Tip-to-Tail Tour: Focke Wulf Fw-190 D-13
Time: Sunday, January 20, 2008 - 11:00am - 12:00pm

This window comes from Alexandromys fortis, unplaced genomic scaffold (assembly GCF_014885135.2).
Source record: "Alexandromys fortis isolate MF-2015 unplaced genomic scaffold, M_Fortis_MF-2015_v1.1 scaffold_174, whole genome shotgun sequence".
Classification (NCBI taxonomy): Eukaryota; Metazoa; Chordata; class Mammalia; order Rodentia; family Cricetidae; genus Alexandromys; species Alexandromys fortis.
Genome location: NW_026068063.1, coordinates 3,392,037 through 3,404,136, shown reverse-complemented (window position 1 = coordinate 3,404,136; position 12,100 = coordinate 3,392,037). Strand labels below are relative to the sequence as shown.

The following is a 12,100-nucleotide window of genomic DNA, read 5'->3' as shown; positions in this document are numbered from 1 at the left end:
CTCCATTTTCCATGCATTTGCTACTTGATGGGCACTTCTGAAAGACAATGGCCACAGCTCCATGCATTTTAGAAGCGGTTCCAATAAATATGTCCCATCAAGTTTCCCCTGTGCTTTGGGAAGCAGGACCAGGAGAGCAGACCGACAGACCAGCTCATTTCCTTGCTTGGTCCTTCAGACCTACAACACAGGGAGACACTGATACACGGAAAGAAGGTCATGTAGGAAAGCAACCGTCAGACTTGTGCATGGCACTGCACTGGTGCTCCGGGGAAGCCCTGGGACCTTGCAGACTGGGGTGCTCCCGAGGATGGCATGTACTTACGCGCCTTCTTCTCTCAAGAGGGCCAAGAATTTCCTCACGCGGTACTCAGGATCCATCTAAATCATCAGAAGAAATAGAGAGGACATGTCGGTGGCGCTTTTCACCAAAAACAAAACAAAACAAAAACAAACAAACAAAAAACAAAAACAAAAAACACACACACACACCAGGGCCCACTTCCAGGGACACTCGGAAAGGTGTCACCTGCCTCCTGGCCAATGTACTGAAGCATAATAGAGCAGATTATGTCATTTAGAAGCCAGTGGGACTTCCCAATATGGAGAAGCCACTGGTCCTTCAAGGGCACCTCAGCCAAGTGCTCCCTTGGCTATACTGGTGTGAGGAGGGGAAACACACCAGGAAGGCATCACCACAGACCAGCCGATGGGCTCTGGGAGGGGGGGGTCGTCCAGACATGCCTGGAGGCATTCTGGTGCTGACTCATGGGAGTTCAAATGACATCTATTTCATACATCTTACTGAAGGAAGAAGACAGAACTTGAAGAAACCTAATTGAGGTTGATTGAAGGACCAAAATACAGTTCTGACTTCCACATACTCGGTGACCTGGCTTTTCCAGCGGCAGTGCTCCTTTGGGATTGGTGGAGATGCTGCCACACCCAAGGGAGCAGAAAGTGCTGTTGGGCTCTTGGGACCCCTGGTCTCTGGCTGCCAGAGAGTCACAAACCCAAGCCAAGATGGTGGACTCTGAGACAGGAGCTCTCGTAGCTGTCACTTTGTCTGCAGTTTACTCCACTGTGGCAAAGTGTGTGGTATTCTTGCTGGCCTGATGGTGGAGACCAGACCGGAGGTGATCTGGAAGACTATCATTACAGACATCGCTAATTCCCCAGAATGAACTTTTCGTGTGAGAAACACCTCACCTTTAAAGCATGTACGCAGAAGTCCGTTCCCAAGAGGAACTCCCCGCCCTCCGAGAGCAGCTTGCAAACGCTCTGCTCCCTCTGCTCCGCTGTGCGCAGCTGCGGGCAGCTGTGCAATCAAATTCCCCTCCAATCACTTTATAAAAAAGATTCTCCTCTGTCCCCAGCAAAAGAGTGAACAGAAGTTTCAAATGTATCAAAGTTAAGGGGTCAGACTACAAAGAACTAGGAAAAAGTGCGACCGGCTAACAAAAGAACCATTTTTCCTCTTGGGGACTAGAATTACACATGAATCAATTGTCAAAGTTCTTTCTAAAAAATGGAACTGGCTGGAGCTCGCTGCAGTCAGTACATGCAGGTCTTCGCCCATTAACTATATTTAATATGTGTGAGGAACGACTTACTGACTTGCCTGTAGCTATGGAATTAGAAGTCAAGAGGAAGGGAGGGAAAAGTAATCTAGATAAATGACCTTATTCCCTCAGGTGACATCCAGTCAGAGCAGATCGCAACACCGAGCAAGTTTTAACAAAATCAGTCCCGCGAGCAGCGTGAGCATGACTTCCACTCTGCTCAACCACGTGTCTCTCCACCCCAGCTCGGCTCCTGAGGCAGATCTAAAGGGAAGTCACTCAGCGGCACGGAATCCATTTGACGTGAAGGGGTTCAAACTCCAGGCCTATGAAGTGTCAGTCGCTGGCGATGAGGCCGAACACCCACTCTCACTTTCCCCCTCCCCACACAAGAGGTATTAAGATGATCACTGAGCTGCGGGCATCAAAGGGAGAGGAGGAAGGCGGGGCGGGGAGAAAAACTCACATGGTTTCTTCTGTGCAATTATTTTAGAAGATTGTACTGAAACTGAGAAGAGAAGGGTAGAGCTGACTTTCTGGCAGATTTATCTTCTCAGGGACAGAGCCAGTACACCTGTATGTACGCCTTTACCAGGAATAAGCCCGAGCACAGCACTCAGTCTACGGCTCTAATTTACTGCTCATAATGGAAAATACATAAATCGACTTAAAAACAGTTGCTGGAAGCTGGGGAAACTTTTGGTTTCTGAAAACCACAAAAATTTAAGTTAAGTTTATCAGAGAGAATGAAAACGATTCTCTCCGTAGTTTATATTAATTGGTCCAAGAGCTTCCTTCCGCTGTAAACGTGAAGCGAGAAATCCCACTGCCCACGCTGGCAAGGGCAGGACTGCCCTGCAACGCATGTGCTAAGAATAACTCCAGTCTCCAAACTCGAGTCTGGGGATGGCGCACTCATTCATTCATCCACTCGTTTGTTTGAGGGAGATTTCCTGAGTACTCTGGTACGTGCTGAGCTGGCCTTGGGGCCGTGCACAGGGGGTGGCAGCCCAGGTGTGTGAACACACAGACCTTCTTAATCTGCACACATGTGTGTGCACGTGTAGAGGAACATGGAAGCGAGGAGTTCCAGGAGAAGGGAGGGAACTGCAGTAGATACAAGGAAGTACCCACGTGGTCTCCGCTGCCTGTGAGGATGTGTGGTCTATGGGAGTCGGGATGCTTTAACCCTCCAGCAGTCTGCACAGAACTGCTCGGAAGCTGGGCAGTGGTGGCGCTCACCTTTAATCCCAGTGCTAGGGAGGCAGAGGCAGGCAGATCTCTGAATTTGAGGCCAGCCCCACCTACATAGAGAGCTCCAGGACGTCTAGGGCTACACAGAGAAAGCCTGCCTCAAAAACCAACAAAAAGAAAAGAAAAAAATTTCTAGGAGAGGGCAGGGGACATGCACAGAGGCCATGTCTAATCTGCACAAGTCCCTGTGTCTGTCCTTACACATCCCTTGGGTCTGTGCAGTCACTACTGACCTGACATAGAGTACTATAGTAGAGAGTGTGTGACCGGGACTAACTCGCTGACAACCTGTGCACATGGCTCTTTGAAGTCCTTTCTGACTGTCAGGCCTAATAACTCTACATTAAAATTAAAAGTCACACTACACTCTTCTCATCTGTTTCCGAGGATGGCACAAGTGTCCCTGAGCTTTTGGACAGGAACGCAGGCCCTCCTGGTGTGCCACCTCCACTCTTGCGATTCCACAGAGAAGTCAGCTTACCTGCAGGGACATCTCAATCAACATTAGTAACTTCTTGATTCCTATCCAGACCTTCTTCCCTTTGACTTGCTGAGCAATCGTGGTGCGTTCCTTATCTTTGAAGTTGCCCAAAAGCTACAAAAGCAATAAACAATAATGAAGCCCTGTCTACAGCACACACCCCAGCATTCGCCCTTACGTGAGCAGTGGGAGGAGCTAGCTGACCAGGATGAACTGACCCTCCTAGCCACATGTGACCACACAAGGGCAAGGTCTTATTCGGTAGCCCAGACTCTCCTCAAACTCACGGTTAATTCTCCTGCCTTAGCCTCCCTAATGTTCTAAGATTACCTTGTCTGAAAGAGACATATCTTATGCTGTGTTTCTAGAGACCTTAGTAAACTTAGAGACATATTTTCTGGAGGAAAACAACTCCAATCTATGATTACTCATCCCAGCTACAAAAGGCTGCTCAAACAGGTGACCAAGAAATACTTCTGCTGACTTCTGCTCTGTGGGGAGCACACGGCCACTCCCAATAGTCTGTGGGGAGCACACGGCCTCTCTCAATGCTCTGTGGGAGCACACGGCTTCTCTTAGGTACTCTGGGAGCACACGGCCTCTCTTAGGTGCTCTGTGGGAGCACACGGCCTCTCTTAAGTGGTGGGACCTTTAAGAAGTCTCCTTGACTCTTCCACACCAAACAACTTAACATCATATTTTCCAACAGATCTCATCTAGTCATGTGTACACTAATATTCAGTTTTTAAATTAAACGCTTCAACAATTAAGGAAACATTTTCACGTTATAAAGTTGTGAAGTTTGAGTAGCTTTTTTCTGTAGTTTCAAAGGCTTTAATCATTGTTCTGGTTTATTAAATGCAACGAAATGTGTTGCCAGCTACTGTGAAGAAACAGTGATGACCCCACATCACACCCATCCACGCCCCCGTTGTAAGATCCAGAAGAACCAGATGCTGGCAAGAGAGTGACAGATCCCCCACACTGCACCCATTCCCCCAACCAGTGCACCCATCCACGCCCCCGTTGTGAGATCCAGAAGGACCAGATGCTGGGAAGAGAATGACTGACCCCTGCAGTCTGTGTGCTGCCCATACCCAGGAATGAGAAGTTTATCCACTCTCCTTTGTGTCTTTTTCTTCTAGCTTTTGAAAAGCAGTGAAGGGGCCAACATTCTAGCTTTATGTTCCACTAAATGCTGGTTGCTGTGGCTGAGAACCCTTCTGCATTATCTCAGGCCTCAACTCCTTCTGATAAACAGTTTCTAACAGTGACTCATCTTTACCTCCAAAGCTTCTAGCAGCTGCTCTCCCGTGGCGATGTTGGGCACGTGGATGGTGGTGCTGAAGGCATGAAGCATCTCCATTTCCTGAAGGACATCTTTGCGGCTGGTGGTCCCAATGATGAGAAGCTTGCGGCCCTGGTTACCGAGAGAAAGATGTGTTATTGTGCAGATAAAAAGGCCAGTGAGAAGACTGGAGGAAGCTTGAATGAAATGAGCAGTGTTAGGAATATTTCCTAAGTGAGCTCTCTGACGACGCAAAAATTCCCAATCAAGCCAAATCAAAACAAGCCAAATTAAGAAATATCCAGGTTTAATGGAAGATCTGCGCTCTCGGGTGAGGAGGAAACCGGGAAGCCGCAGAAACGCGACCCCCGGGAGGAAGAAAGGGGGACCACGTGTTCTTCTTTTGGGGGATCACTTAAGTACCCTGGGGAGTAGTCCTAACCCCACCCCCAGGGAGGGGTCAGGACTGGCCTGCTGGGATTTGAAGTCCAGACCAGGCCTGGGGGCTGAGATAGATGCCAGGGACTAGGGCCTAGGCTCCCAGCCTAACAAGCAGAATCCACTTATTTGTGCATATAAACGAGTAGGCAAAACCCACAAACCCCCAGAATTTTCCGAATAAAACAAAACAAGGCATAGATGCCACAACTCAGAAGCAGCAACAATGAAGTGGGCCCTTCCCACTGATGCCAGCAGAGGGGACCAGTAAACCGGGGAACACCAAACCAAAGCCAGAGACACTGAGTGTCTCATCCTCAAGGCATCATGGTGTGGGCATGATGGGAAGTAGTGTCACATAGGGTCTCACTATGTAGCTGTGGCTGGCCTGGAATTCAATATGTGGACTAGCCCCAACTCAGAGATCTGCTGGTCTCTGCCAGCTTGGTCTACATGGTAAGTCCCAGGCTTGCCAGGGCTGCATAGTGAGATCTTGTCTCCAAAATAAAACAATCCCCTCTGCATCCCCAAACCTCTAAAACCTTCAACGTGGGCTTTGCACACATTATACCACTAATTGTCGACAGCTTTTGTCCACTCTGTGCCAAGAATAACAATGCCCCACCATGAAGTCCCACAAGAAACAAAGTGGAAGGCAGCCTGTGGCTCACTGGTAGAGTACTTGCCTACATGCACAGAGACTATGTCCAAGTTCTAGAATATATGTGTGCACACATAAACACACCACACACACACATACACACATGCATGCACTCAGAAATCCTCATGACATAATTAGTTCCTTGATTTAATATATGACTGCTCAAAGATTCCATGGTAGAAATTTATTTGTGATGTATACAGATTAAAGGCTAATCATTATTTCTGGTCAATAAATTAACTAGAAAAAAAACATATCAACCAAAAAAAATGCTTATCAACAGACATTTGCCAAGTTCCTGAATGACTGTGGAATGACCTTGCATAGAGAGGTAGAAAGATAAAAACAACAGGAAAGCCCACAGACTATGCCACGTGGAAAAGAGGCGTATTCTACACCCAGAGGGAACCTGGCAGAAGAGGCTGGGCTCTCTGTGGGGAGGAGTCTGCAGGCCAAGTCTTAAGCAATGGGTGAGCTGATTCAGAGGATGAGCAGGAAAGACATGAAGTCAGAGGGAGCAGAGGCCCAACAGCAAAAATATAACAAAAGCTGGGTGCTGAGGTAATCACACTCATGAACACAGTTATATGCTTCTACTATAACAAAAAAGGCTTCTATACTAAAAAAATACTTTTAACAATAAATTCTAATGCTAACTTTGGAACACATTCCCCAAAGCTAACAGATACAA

The Focke-Wulf Fw190 rates with the Spitfire, and the P-51 Mustang as one of the best fighters of World War II. In early 1942 RAF fighters first encountered the Focke-Wulf 190 in numbers, and it became evident that the formidable German fighter was overwhelmingly superior in performance to the then current variant of Spitfire. The design was the only successful new piston-fighter to be introduced by the German Air Force during the war. The Museum's Fw-190D represents the "second-generation" Fw-190 design which followed the Fw-190A into combat. The Fw-190D was a re-engined and re-engineered development of the widely-used Fw-190A, the first Fw-190 production model. The air-cooled radial engine of the A series was replaced by a Junkers Jumo inverted V-12 engine previously used only in German bomber aircraft. This also gave the design its characteristic "long-nose" look. Adding the heavier, liquid-cooled engine also required modifying the A-8 fuselage by adding an additional 18 inch section to the aft end of the fuselage. The longer-nosed Fw-190D was a success with pilots because of increased engine reliability and performance much superior to the earlier Fw-190's in climb, dive and level speed. The aircraft attained 430mph at 20,200 ft. - performance that made it a much better interceptor against the burgeoning and fighter-escorted American 8th Air Force bomber formations. Pilots considered it more than a match for the P-51D Mustang escorts. The Fw-190D-13 on display in the Great Gallery (called "Yellow 10" from its markings) saw service with German fighter squadron JG-26 in March 1945. After the war, the plane was one of five long nose versions of the Fw-190's brought to the United States for flight testing. Later it was given to Georgia Tech for research. Years later the aircraft showed up with many parts missing in Santa Barbara, Calif. In 1972 the plane was purchased by Doug Champlin of Champlin Fighter Museum fame, and returned to Germany to be restored by Art Williams. With the help of Kurt Tank, the plane's designer, the aircraft underwent a four-year restoration project. Parts were gathered from all around Germany, but many had to be fabricated from scratch. Completed in 1979, the aircraft was shipped back to the United States and included in the new Champlin Fighter Museum, Mesa, Ariz. After the Champlin Fighter Museum was sold to The Museum of Flight in Seattle, Doug Champlin retained the Fw-190 and decided to have the aircraft completely disassembled and rebuilt to 100 percent original condition. In 2001 a complete rebuild was begun by Dave Goss of Gosshawk Aviation, at Falcon Field, Mesa, Ariz. The spectacular result, now on loan from the Fighter Heritage Collection, is on view in the Great Gallery.